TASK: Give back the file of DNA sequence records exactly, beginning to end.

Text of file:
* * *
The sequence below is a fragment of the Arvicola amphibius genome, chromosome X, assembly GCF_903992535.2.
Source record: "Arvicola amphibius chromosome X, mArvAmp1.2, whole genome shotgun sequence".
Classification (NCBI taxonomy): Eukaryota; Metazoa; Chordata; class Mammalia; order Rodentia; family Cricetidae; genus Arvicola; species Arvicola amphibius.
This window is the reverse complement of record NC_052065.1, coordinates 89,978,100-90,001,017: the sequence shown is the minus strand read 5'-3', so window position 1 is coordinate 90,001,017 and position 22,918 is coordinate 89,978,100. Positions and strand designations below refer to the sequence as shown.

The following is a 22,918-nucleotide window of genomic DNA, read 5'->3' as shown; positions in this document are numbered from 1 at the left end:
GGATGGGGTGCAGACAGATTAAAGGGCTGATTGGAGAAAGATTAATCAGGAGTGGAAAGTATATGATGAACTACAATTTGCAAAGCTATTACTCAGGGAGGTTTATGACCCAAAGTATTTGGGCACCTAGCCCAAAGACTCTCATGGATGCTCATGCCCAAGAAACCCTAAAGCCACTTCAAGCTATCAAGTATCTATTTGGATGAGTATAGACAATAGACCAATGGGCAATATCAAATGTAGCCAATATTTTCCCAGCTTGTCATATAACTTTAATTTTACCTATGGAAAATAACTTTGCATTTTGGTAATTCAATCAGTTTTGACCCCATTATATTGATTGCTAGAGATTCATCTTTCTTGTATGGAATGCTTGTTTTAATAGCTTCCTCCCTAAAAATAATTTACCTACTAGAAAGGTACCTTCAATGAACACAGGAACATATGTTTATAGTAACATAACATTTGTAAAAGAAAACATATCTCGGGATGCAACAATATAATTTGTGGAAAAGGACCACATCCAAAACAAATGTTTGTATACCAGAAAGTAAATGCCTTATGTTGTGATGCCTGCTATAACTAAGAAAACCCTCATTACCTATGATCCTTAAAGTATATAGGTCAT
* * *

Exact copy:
The sequence below is a fragment of the Arvicola amphibius genome, chromosome X, assembly GCF_903992535.2.
Source record: "Arvicola amphibius chromosome X, mArvAmp1.2, whole genome shotgun sequence".
Classification (NCBI taxonomy): Eukaryota; Metazoa; Chordata; class Mammalia; order Rodentia; family Cricetidae; genus Arvicola; species Arvicola amphibius.
This window is the reverse complement of record NC_052065.1, coordinates 89,978,100-90,001,017: the sequence shown is the minus strand read 5'-3', so window position 1 is coordinate 90,001,017 and position 22,918 is coordinate 89,978,100. Positions and strand designations below refer to the sequence as shown.

The following is a 22,918-nucleotide window of genomic DNA, read 5'->3' as shown; positions in this document are numbered from 1 at the left end:
GGATGGGGTGCAGACAGATTAAAGGGCTGATTGGAGAAAGATTAATCAGGAGTGGAAAGTATATGATGAACTACAATTTGCAAAGCTATTACTCAGGGAGGTTTATGACCCAAAGTATTTGGGCACCTAGCCCAAAGACTCTCATGGATGCTCATGCCCAAGAAACCCTAAAGCCACTTCAAGCTATCAAGTATCTATTTGGATGAGTATAGACAATAGACCAATGGGCAATATCAAATGTAGCCAATATTTTCCCAGCTTGTCATATAACTTTAATTTTACCTATGGAAAATAACTTTGCATTTTGGTAATTCAATCAGTTTTGACCCCATTATATTGATTGCTAGAGATTCATCTTTCTTGTATGGAATGCTTGTTTTAATAGCTTCCTCCCTAAAAATAATTTACCTACTAGAAAGGTACCTTCAATGAACACAGGAACATATGTTTATAGTAACATAACATTTGTAAAAGAAAACATATCTCGGGATGCAACAATATAATTTGTGGAAAAGGACCACATCCAAAACAAATGTTTGTATACCAGAAAGTAAATGCCTTATGTTGTGATGCCTGCTATAACTAAGAAAACCCTCATTACCTATGATCCTTAAAGTATATAGGTCAT